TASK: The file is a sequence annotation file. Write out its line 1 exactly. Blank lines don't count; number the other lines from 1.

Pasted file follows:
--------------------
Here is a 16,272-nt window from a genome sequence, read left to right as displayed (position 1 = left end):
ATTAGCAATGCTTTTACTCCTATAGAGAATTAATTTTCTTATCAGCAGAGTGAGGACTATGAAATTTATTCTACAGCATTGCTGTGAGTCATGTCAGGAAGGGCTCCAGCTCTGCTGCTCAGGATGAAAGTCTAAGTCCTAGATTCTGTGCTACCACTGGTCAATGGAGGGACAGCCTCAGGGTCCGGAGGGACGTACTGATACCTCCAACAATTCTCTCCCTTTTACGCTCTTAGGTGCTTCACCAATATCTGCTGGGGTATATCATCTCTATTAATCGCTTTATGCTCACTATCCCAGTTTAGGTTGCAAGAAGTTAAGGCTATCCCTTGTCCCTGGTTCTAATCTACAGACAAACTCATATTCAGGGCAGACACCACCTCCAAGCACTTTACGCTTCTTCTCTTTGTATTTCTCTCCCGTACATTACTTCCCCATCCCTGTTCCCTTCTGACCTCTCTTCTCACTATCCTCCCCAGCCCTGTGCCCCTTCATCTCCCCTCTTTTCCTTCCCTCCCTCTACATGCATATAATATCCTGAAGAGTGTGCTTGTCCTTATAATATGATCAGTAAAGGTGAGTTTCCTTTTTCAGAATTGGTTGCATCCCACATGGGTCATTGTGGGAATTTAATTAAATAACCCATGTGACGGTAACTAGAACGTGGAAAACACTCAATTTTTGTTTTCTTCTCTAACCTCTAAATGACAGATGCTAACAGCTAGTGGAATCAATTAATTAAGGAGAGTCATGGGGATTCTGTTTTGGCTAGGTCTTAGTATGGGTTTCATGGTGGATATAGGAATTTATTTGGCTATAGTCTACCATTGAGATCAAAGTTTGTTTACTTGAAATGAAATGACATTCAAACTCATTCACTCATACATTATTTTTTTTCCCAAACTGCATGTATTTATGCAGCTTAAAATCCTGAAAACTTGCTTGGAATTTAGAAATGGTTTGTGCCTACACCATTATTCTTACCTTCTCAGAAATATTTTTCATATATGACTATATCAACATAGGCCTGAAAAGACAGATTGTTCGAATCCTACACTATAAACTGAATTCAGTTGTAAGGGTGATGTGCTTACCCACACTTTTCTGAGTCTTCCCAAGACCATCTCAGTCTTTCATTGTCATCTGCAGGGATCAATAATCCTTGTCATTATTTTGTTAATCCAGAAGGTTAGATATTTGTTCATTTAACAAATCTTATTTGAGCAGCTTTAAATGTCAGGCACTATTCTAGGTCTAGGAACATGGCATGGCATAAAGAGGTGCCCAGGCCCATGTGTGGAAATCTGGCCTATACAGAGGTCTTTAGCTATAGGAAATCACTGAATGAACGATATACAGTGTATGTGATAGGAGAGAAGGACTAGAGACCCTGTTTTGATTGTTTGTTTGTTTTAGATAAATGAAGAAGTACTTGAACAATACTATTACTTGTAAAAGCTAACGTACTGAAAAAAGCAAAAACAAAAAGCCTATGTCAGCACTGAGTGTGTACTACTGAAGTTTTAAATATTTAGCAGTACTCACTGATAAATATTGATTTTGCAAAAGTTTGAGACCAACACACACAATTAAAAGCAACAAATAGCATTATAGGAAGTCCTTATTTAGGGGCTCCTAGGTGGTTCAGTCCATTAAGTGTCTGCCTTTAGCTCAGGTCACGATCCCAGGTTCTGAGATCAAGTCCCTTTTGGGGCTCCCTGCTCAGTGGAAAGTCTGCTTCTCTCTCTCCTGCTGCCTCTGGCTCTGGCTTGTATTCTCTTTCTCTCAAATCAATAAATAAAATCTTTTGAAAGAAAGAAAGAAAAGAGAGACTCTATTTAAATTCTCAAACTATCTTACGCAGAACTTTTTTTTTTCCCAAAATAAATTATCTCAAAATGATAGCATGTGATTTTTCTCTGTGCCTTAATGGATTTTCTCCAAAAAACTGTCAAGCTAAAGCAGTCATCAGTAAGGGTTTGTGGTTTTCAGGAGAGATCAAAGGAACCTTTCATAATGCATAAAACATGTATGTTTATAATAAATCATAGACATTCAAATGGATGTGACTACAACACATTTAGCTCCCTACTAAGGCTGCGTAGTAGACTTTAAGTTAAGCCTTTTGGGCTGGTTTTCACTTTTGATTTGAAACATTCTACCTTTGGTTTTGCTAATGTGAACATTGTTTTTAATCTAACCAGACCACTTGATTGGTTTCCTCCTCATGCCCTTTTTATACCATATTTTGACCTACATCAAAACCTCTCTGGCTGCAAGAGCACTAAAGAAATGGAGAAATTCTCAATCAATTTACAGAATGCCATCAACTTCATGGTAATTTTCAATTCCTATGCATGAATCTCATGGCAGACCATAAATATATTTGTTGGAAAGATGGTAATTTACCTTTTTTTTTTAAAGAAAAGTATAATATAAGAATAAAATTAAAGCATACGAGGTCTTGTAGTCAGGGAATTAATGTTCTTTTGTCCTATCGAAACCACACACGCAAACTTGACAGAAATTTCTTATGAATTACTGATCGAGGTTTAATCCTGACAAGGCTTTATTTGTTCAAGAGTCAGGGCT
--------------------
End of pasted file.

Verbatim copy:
Here is a 16,272-nt window from a genome sequence, read left to right as displayed (position 1 = left end):